History Lessons and the 2014 Midterms
Posted at 11 a.m. on May 3
Sean Trende of RealClearPolitics.com joins the growing chorus of political handicappers who have been arguing that we aren’t likely to see a partisan wave next cycle. Trende’s analysis, which also addresses the “six-year itch,” is spot on (as it usually is).
There is no evidence right now that Republicans are headed for large gains in 2014, and midterm House waves for the president’s party are not merely rare. There has never been one in the modern era (describe that however you’d like).
No, that doesn’t mean that there won’t ever be a midterm wave for the president’s party, but given the number of cases — there have been 17 midterm elections since the end of World War II and 28 midterm elections since the beginning of the 20th century — it’s very reasonable to start off with the premise that the president’s party won’t benefit from a midterm wave in 2014.
If events and polls show something different happening, then assessments can change.
Trende notes that David Nir of Daily Kos has “jokingly” referred to the “tendency of commentators to succumb to the ‘anything that hasn’t happened before can’t happen now’ rule.”
But it’s equally silly to ignore the fact that something hasn’t happened for a century or to assume that something that has never happened is likely to happen now — unless, of course, specific factors have changed to suddenly make an unlikely outcome quite possible (such as changing racial attitudes and the possibility of electing an African-American to the White House).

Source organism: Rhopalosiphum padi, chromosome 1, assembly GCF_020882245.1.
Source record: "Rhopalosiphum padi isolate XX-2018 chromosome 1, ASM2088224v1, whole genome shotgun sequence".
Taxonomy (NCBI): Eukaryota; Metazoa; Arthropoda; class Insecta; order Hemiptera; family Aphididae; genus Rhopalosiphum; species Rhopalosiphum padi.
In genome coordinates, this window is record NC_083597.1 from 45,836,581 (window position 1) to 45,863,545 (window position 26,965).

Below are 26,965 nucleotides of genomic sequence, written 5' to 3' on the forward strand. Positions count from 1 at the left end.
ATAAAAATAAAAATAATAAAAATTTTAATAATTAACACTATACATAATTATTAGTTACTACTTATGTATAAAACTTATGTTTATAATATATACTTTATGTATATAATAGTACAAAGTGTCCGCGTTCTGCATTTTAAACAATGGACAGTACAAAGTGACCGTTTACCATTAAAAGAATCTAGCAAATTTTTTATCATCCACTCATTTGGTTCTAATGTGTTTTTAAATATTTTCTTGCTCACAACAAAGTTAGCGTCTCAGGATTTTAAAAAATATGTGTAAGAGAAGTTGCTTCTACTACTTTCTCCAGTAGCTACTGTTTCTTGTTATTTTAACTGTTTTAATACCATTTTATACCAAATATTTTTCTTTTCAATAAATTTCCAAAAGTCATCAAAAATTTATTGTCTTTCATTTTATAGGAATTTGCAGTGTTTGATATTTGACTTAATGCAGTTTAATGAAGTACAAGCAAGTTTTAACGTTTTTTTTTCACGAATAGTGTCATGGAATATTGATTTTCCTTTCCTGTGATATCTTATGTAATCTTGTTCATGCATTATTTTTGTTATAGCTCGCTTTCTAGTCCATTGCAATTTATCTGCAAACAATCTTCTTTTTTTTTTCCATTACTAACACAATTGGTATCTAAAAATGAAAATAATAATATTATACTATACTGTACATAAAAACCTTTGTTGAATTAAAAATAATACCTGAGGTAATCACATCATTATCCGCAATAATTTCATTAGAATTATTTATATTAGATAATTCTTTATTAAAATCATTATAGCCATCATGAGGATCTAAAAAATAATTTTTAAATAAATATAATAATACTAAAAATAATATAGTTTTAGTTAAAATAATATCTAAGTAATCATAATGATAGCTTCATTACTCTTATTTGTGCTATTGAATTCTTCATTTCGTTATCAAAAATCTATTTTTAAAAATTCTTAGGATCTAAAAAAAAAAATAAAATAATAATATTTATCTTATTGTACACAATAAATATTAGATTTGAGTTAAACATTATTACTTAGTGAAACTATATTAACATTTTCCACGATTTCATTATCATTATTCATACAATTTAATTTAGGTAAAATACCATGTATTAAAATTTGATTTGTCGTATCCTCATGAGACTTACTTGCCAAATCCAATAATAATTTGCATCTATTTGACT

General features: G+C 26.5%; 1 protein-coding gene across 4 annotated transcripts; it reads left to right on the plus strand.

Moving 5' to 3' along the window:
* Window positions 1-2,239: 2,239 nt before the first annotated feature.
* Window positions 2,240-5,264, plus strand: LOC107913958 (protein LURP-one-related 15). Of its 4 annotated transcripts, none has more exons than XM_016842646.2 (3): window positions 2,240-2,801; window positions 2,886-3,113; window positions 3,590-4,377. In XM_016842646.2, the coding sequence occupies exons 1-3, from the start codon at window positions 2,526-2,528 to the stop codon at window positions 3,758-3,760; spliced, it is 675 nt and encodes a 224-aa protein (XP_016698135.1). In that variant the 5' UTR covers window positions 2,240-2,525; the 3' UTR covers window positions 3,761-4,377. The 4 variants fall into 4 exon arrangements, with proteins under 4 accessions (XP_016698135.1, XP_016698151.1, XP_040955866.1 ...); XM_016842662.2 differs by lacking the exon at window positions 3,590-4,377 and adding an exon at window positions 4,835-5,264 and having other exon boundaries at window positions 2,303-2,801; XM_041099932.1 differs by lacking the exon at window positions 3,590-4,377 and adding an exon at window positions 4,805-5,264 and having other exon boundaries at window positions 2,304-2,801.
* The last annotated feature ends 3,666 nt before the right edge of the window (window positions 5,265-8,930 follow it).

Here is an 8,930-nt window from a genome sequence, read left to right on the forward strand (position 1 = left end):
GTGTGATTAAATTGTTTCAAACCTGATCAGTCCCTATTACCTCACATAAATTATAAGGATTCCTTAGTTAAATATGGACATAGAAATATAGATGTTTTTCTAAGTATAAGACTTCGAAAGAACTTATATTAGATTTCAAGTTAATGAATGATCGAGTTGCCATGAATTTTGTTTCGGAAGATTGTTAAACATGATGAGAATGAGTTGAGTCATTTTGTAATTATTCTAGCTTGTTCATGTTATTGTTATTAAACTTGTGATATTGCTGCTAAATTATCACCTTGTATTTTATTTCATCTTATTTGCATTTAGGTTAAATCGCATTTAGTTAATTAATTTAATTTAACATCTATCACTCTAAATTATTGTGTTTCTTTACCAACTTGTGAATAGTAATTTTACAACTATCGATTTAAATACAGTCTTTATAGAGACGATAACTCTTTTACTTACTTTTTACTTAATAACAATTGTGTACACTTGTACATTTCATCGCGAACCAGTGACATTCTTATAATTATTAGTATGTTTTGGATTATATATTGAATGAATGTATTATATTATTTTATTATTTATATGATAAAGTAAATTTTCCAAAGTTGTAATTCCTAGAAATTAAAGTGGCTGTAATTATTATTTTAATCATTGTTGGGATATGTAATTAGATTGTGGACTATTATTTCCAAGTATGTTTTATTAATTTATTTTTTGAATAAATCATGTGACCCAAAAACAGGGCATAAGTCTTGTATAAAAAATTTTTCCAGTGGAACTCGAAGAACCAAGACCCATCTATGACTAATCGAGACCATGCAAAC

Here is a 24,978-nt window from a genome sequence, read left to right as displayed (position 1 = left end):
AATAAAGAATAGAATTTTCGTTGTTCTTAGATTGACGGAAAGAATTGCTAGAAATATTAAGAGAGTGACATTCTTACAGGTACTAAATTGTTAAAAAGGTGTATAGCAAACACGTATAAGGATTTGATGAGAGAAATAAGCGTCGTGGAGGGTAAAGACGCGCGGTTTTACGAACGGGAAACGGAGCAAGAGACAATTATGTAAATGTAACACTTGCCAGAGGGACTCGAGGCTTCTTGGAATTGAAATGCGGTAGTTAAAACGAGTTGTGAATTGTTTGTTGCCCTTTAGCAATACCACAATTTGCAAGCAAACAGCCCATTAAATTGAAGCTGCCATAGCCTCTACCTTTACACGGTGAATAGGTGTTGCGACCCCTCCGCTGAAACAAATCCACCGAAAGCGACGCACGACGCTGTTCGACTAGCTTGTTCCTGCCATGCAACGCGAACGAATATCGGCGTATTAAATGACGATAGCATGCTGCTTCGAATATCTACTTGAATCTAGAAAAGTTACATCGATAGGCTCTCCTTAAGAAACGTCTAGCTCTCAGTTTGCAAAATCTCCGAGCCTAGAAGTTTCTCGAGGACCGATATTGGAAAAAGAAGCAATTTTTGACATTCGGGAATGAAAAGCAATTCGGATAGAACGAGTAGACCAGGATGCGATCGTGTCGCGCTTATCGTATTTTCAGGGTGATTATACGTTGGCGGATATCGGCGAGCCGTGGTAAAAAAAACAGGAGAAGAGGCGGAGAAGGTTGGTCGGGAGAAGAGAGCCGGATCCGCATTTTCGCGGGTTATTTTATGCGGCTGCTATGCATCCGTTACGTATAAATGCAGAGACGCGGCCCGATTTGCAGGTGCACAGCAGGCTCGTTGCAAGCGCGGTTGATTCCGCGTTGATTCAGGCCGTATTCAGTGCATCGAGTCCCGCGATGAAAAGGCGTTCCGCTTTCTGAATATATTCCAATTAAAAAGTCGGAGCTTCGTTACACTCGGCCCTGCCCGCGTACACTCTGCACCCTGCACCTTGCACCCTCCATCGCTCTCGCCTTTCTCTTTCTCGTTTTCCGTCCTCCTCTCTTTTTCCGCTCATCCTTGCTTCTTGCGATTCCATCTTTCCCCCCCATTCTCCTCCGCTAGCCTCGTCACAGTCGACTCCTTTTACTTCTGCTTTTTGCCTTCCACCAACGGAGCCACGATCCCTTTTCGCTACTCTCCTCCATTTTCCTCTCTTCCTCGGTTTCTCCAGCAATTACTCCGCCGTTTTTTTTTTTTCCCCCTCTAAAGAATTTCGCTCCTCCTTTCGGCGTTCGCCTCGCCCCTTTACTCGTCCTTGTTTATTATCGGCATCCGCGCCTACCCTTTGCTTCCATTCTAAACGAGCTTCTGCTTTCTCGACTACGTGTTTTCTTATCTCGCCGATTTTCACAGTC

Trende goes on to observe that in 2010, “prognosticators seemed bent on making sure they were as close to the actual number as they could be without going over it. Almost everyone’s prediction was on the low end of what really happened. I’m convinced this was, in part, because we didn’t have any recent examples of a party losing more than 55 seats in a midterm (it’s not accidental that predictions steadily climbed upwards in 2010 until they struck this level, then stayed there until the very end).”
I think he’s generally right about this. It’s difficult to expect that something that has never happened will happen for the first time.
But as Trende notes, not everyone’s final estimate for 2010 was below “historic” levels.
The October 28, 2010, edition of the Rothenberg Political Report included the following: “House Democrats appear to be headed for a historic bloodbath, with losses probably exceeding 1994’s 52 seats. We estimate likely GOP House gains at 55 to 65 seats, with gains at or above 70 seats possible.” Republicans won a historic 63 seats that year.